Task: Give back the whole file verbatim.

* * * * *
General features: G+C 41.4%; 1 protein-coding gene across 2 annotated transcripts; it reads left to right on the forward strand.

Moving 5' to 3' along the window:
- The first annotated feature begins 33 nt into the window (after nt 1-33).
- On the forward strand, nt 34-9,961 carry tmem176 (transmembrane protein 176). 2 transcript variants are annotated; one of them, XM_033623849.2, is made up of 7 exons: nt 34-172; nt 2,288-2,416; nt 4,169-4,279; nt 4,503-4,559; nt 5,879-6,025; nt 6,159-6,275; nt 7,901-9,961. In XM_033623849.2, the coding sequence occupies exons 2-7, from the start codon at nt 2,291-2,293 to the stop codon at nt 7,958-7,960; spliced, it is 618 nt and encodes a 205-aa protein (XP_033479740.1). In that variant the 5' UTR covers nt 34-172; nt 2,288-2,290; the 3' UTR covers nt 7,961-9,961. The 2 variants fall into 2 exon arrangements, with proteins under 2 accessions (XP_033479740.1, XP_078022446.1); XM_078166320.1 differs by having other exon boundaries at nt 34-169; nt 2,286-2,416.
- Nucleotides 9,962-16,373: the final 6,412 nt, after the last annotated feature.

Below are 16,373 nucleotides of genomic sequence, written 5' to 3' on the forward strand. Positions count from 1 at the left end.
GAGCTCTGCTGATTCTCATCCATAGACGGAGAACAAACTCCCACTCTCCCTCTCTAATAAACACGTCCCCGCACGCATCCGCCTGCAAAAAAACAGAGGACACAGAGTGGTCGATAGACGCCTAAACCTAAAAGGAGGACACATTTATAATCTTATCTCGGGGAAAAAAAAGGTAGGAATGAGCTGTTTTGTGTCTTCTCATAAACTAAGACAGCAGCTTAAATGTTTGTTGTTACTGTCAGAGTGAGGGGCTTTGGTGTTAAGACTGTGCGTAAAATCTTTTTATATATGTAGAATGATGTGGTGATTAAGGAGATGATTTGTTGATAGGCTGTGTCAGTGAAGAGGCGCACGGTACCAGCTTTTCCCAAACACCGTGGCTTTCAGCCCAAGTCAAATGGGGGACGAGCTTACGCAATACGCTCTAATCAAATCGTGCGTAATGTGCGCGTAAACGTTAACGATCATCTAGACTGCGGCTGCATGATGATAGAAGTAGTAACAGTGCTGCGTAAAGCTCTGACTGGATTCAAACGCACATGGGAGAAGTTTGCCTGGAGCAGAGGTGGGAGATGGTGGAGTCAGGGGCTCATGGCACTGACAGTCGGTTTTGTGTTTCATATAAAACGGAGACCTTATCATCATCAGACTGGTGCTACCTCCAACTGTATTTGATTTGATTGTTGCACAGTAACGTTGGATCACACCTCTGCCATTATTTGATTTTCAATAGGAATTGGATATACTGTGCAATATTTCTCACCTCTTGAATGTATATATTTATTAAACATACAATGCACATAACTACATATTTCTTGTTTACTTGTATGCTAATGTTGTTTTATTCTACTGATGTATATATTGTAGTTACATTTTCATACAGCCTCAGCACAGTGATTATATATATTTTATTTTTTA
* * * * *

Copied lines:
General features: G+C 41.4%; 1 protein-coding gene across 2 annotated transcripts; it reads left to right on the forward strand.

Moving 5' to 3' along the window:
- The first annotated feature begins 33 nt into the window (after nt 1-33).
- On the forward strand, nt 34-9,961 carry tmem176 (transmembrane protein 176). 2 transcript variants are annotated; one of them, XM_033623849.2, is made up of 7 exons: nt 34-172; nt 2,288-2,416; nt 4,169-4,279; nt 4,503-4,559; nt 5,879-6,025; nt 6,159-6,275; nt 7,901-9,961. In XM_033623849.2, the coding sequence occupies exons 2-7, from the start codon at nt 2,291-2,293 to the stop codon at nt 7,958-7,960; spliced, it is 618 nt and encodes a 205-aa protein (XP_033479740.1). In that variant the 5' UTR covers nt 34-172; nt 2,288-2,290; the 3' UTR covers nt 7,961-9,961. The 2 variants fall into 2 exon arrangements, with proteins under 2 accessions (XP_033479740.1, XP_078022446.1); XM_078166320.1 differs by having other exon boundaries at nt 34-169; nt 2,286-2,416.
- Nucleotides 9,962-16,373: the final 6,412 nt, after the last annotated feature.

Below are 16,373 nucleotides of genomic sequence, written 5' to 3' on the forward strand. Positions count from 1 at the left end.
GAGCTCTGCTGATTCTCATCCATAGACGGAGAACAAACTCCCACTCTCCCTCTCTAATAAACACGTCCCCGCACGCATCCGCCTGCAAAAAAACAGAGGACACAGAGTGGTCGATAGACGCCTAAACCTAAAAGGAGGACACATTTATAATCTTATCTCGGGGAAAAAAAAGGTAGGAATGAGCTGTTTTGTGTCTTCTCATAAACTAAGACAGCAGCTTAAATGTTTGTTGTTACTGTCAGAGTGAGGGGCTTTGGTGTTAAGACTGTGCGTAAAATCTTTTTATATATGTAGAATGATGTGGTGATTAAGGAGATGATTTGTTGATAGGCTGTGTCAGTGAAGAGGCGCACGGTACCAGCTTTTCCCAAACACCGTGGCTTTCAGCCCAAGTCAAATGGGGGACGAGCTTACGCAATACGCTCTAATCAAATCGTGCGTAATGTGCGCGTAAACGTTAACGATCATCTAGACTGCGGCTGCATGATGATAGAAGTAGTAACAGTGCTGCGTAAAGCTCTGACTGGATTCAAACGCACATGGGAGAAGTTTGCCTGGAGCAGAGGTGGGAGATGGTGGAGTCAGGGGCTCATGGCACTGACAGTCGGTTTTGTGTTTCATATAAAACGGAGACCTTATCATCATCAGACTGGTGCTACCTCCAACTGTATTTGATTTGATTGTTGCACAGTAACGTTGGATCACACCTCTGCCATTATTTGATTTTCAATAGGAATTGGATATACTGTGCAATATTTCTCACCTCTTGAATGTATATATTTATTAAACATACAATGCACATAACTACATATTTCTTGTTTACTTGTATGCTAATGTTGTTTTATTCTACTGATGTATATATTGTAGTTACATTTTCATACAGCCTCAGCACAGTGATTATATATATTTTATTTTTTA